Having a manager you can have an open dialogue with is also important in terms of creating goals. A good manager will help you understand what your company and team goals are, and then guide you toward how your role plays a part in achieving them. If you feel like you can’t do this with your current manager, reach out to other people at your organization, and see if they could act as a mentor to you.
3. Don’t be afraid to advocate for yourself.
Everyone at one point or another has been asked to take on a project or task that’s outside of their job description. Especially if you work at a smaller company, sometimes the team needs to come together, roll up their sleeves, and get the work done. But if these asks are starting to impact your actual responsibilities, don’t be afraid to let your manager know.
“At the end of the day, you are hired to do something, but it is your career and it is something you have full control over,” said Thompson. “You’re not putting yourself out there as not a team player or not willing to take on more, it’s being reasonable about the expectations.”
Have an honest conversation with your manager if these new projects or tasks are negatively affecting the performance of your main job duties. Quiana Jones, Marketing Manager at CAPREIT, keeps a running list of her tasks; when people ask her for help on an unrelated project, she jots it down on her list. At her weekly check-ins with her boss, she can then show how these extra projects might have prevented her from spending more time on her core work.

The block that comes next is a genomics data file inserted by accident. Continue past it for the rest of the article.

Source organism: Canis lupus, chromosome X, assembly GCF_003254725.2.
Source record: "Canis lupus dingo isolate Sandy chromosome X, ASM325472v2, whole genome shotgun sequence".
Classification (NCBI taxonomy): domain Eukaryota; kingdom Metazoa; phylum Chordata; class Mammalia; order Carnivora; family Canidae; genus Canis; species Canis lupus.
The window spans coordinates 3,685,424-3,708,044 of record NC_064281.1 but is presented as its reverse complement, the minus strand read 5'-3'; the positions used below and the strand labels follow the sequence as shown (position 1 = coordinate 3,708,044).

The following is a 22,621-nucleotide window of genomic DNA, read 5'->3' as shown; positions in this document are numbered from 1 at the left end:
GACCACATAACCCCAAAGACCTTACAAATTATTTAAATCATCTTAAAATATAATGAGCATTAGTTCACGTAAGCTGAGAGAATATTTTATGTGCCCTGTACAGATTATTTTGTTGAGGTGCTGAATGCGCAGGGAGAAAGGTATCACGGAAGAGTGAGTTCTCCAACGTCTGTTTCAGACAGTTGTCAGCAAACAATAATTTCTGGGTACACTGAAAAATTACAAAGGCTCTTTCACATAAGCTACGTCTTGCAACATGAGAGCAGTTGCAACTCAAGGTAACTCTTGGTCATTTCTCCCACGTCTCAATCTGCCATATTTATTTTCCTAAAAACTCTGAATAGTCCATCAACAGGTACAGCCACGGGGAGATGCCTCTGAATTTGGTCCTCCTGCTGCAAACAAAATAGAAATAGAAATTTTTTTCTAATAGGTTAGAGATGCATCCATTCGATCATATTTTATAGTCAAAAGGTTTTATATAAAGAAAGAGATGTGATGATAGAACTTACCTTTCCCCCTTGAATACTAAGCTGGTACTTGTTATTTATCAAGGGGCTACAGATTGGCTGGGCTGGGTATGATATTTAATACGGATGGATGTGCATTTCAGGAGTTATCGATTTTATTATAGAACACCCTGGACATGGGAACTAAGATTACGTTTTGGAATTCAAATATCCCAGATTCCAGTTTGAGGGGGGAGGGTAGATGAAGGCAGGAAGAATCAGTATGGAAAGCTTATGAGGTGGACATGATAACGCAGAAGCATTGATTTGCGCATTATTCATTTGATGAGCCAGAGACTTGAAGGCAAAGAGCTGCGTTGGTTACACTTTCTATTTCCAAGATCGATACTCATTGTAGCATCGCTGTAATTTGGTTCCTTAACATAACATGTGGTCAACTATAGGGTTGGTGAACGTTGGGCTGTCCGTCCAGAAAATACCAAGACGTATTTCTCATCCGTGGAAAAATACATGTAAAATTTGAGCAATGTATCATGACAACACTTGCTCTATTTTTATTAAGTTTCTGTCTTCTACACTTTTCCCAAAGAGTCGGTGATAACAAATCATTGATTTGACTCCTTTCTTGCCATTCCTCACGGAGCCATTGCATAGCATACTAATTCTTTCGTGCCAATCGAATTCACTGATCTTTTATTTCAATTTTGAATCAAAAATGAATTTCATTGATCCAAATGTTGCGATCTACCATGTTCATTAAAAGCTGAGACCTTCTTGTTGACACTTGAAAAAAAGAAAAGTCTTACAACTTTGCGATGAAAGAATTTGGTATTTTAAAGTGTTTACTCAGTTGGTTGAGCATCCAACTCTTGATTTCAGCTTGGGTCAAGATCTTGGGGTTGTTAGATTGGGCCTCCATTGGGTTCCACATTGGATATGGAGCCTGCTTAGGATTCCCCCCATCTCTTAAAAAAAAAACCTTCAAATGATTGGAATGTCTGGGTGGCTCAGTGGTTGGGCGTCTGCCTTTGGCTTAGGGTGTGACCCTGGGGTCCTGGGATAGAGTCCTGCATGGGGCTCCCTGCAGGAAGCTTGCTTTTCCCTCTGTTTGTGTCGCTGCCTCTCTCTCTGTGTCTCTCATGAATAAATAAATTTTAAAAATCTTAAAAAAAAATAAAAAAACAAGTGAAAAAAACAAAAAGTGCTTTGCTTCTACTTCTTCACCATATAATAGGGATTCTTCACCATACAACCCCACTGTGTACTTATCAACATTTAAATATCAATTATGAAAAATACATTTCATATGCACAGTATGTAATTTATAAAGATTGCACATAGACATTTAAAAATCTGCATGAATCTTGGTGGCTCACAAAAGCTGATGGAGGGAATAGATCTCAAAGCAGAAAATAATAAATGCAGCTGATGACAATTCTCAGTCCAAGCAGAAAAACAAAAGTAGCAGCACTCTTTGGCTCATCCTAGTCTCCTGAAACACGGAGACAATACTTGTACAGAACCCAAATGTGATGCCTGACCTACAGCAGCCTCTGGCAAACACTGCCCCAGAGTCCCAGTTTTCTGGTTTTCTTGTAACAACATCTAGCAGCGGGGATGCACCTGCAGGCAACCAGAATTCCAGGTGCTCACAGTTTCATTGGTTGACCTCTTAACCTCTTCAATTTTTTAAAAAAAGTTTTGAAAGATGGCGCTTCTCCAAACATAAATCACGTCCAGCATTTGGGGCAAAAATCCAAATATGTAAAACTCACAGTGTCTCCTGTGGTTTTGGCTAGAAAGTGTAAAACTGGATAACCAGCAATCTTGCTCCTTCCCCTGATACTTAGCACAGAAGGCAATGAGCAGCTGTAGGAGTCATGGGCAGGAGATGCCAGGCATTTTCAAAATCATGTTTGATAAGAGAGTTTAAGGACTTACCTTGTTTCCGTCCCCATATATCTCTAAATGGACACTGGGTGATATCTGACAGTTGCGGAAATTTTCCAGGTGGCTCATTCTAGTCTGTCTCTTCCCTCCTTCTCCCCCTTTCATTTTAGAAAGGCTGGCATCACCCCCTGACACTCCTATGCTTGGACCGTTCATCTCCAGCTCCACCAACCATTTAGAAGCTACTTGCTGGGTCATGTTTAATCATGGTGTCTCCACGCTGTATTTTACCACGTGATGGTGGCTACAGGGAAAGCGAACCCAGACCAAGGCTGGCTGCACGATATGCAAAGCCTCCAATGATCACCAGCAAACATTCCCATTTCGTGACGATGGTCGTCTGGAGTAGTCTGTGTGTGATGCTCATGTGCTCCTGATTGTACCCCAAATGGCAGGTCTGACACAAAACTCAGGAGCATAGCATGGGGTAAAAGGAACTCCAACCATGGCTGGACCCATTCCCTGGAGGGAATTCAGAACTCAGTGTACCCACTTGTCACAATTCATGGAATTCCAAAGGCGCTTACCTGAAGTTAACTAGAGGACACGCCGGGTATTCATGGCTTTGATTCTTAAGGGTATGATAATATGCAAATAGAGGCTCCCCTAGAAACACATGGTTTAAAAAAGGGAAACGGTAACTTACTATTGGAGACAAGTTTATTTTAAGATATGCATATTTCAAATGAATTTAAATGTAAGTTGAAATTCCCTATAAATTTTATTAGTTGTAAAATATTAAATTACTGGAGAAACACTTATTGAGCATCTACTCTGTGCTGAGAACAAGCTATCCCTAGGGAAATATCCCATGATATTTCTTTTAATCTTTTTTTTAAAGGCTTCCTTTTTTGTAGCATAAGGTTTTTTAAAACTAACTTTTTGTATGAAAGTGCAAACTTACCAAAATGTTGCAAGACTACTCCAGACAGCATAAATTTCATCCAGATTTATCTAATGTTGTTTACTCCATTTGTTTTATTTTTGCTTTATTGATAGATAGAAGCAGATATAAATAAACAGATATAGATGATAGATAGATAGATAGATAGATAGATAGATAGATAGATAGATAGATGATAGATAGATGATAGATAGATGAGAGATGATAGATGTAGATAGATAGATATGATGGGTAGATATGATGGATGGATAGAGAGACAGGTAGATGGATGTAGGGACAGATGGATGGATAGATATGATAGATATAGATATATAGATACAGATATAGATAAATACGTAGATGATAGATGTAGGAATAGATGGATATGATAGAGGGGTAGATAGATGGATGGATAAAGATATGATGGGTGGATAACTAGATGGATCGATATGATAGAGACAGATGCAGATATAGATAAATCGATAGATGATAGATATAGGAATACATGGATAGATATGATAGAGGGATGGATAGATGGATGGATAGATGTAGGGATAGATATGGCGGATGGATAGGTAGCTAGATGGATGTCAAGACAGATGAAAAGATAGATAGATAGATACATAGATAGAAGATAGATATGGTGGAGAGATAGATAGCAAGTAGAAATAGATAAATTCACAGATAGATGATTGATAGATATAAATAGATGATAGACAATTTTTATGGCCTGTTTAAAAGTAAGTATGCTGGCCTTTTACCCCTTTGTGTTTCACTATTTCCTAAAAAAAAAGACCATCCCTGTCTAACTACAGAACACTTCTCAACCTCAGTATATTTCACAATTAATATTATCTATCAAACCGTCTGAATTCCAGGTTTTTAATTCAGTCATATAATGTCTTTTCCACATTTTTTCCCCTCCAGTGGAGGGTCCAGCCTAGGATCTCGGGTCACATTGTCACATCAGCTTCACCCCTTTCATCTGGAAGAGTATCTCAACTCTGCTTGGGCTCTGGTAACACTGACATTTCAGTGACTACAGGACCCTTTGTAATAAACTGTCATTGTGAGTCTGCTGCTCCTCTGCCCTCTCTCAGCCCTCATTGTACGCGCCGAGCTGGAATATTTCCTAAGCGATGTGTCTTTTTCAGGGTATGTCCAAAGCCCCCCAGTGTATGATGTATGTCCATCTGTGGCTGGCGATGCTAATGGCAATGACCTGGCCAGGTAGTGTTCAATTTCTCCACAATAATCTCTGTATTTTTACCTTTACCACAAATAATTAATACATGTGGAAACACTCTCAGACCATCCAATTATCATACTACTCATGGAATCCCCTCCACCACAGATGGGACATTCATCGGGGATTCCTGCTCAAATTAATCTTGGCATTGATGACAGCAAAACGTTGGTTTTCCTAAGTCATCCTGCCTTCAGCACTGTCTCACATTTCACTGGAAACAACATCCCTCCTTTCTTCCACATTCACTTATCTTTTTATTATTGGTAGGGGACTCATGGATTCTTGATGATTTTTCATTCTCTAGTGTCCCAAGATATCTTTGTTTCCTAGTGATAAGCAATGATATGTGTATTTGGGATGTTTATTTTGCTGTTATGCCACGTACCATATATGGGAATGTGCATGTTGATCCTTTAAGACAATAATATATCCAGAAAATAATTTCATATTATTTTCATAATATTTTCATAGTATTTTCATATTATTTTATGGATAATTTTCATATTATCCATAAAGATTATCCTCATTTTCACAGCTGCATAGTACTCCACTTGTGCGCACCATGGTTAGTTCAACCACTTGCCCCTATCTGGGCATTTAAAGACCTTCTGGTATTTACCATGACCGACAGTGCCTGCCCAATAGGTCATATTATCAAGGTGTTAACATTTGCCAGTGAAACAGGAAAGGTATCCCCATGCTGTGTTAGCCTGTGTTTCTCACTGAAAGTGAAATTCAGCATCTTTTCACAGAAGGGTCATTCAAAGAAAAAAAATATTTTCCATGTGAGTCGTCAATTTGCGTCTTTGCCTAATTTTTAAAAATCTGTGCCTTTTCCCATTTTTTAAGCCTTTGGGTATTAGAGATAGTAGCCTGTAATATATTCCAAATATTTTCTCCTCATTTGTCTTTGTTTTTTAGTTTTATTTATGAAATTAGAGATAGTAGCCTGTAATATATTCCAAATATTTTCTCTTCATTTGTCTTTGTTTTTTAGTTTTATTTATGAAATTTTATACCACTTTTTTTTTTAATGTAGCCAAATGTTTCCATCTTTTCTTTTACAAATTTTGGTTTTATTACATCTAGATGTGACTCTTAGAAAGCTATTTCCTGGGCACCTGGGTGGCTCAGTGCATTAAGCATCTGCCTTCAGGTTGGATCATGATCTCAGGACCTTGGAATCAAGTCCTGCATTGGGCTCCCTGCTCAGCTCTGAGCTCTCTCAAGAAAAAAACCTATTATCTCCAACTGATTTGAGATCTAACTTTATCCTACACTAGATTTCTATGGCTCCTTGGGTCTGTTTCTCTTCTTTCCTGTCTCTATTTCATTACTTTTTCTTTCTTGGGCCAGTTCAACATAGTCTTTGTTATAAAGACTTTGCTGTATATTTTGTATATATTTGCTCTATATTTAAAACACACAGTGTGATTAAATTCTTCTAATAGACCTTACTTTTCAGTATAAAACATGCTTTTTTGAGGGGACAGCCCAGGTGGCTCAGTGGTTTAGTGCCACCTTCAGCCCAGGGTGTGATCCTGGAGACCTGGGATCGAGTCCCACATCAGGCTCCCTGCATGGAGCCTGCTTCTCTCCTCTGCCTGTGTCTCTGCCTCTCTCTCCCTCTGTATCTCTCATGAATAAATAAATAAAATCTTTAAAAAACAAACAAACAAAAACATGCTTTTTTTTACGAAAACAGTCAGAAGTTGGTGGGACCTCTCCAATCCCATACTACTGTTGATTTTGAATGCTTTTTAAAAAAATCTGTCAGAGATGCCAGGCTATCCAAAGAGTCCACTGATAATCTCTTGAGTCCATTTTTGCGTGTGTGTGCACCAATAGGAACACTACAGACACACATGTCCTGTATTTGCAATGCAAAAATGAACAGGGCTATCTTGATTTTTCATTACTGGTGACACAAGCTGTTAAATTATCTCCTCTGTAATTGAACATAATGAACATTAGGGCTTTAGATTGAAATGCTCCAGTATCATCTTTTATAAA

What tips or advice do you have?
Is there anything you would add to these tips? Have you encountered any of these situations in your own career? Let us know on LinkedIn!
For the full conversation on performance reviews, listen to the podcast episode on Apple Music, Spotify, or the Knock website.
New episodes of Renter Obsessed are released every other week. If you’d like to join one of our live conversations, contact host Sydney Webber at firstname.lastname@example.org. And for more discussion opportunities with multifamily marketing professionals, join our growing Slack community.